QE3? Not So Fast. Let's Debate the Merits of QE2 First

The Fed's second round of monetary stimulus, the $600 billion QE2, ended on June 30. Since then, financial markets have rallied on news of another Greek bailout, and then fallen on weakening jobs and economic news from the U.S. The Dow is basically back to where it was when QE2 ended on June 30. So the world hasn't ended, and yet there are those who think we need a third round. The minutes of the latest meeting of Federal Reserve officials, released Tuesday, show them divided on whether to implement a third round of monetary stimulus. Before we get ahead of ourselves, let's first assess QE2. For that, we turn to two of our regular contributors, Justin Wolfers, and James Altucher.

Know Your Scarcity

Fred Brooks, the computer scientist who 35 years ago wrote the still-relevant The Mythical-Man Month, has written a new book, The Design of Design, and Kevin Kelly interviews him in Wired.

A New Car or Ten Thousand Lattes?

At Big Think, Dan Ariely discusses ways to think about money so you splurge less — like equating expensive wine with gallons of milk and making paying hurt a little more.

Do We Need a 37-Cent Coin?

A young economist I know, Patrick DeJarnette, believes a much more radical change in currency is warranted. Here is what Patrick writes:

Late one night I was curious how efficient the “penny, nickel, dime, quarter” system was, so I wrote a little script to compare all possible 4-coin systems, with the following stipulations:

Should Antoine Walker Be Arrested for Bouncing Checks? (Should You?)

I'm troubled by news reports that Antoine Walker was arrested for writing $1,000,000 in bad checks. The ex N.B.A. star -- Employee Number 8 -- was forced to do a perp walk as he apparently was led out of Harrah's Tahoe in handcuffs. The criminal complaint alleges that from July 27 to January 19, he wrote 10 separate $100,000 checks with insufficient funds to Caesars Palace, Planet Hollywood, and Red Rock Resort.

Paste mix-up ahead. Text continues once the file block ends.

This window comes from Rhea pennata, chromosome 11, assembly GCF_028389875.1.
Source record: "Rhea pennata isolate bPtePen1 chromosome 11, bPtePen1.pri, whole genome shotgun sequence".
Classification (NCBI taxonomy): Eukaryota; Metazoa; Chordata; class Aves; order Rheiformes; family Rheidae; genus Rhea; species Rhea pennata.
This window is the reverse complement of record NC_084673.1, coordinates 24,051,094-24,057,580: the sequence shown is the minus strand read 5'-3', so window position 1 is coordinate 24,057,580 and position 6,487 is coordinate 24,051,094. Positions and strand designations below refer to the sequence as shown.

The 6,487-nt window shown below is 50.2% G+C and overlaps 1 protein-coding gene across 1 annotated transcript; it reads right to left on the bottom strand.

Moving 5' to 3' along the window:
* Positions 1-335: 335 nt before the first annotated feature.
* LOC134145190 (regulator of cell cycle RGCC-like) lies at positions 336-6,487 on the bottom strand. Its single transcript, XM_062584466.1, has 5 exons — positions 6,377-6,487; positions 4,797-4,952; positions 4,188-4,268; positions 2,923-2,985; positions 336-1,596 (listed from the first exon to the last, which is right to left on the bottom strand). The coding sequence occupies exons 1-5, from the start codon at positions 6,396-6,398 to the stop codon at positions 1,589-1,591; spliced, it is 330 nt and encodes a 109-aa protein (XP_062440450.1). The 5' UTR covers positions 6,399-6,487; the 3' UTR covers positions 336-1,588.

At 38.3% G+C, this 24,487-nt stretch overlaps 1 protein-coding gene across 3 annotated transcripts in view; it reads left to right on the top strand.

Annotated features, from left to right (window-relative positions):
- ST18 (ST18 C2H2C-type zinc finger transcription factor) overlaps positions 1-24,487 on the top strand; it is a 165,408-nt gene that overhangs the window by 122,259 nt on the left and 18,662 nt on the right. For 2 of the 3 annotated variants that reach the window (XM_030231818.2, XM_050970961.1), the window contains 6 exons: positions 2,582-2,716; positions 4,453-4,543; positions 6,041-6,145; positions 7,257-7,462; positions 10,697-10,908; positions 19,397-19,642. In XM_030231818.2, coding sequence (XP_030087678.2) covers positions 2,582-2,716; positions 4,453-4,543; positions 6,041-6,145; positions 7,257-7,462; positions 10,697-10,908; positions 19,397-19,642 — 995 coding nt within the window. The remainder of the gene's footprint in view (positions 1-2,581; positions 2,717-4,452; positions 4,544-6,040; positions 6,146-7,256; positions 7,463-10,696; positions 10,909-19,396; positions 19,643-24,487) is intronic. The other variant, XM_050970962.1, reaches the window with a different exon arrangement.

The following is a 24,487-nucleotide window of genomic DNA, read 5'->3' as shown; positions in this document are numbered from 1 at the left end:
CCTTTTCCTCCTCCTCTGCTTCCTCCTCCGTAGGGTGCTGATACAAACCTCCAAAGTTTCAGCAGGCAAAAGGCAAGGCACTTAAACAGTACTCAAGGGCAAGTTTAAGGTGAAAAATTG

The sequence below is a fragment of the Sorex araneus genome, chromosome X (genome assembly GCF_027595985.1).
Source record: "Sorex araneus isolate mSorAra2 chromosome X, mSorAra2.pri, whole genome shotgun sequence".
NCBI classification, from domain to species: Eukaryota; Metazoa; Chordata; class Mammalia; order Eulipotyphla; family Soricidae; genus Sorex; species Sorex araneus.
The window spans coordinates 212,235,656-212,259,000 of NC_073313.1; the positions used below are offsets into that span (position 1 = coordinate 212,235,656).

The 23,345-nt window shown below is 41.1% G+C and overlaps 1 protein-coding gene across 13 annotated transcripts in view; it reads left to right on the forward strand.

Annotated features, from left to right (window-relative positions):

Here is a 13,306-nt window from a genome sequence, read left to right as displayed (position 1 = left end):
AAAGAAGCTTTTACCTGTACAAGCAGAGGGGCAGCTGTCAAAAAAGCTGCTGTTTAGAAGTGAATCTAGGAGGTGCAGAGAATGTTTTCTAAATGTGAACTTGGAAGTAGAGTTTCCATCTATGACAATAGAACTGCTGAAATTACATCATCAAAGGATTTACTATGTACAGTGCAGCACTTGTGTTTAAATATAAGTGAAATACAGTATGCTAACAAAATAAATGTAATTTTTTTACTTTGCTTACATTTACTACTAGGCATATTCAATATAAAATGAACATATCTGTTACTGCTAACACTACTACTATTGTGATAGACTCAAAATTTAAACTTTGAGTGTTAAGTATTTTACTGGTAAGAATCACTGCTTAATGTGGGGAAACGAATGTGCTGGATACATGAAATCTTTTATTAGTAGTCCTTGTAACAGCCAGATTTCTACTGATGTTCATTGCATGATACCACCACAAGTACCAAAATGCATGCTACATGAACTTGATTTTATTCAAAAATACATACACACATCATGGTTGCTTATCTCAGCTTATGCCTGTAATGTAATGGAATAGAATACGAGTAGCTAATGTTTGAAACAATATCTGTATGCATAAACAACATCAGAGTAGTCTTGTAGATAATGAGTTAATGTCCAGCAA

Advice Worth $1 Billion

Usually, when people talk in terms of billions of dollars, they are referring to macroeconomic questions. Recently, however, three economists (Jeremy Bulow, Jonathan Levin, and Paul Milgrom) were hired as consultants to advise a group that was bidding in a spectrum auction that would allow them to provide wireless service.

By following the advice of the economists, the group was able to purchase wireless coverage for the United States for $2.4 billion, while their major competitors ended up paying $3.5 billion for the same spectrum in the same auction. Thus, their advice was worth more than $1 billion to their clients.

No Cash in Japan?

When we last talked about abolishing paper currency, we joked about it happening in 2012. In Japan, where the future comes early, they're considering banning cash now, as a way to stave off deflation.

Still No Cash for Clunkers

Last year I blogged about the Cash for Clunkers program in which the government subsidizes consumers who turn in their beat-up old cars to buy new ones. I noted that this program was likely to have a host
of negative unintended consequences that its proponents were ignoring.

The bad news is that the House of Representatives has now passed a Cash for Clunkers bill. The good news is that the version they passed applies to so few vehicles that there is virtually no incentive for anyone to take advantage of the program, so its unintended consequences will be smaller than they otherwise would be.

Seriously, No More Cash in 2012

Should we get rid of physical cash in favor of all-digital currency? David Wolman thinks so.

What Do 3,000 Years Do to Wages?

One of the better-known biblical passages, Leviticus 27:1-7, lists the value of pledges of silver to the temple based on the value of a person: 50 shekels for a man between the ages of 20 and 60, 30 shekels for a woman of the same age, 15 shekels for a man over 60, and 10 shekels for a woman over 60. Once we ignore differences in labor-force participation, the earnings ratios today are not that far from what was expected 3,000 years ago.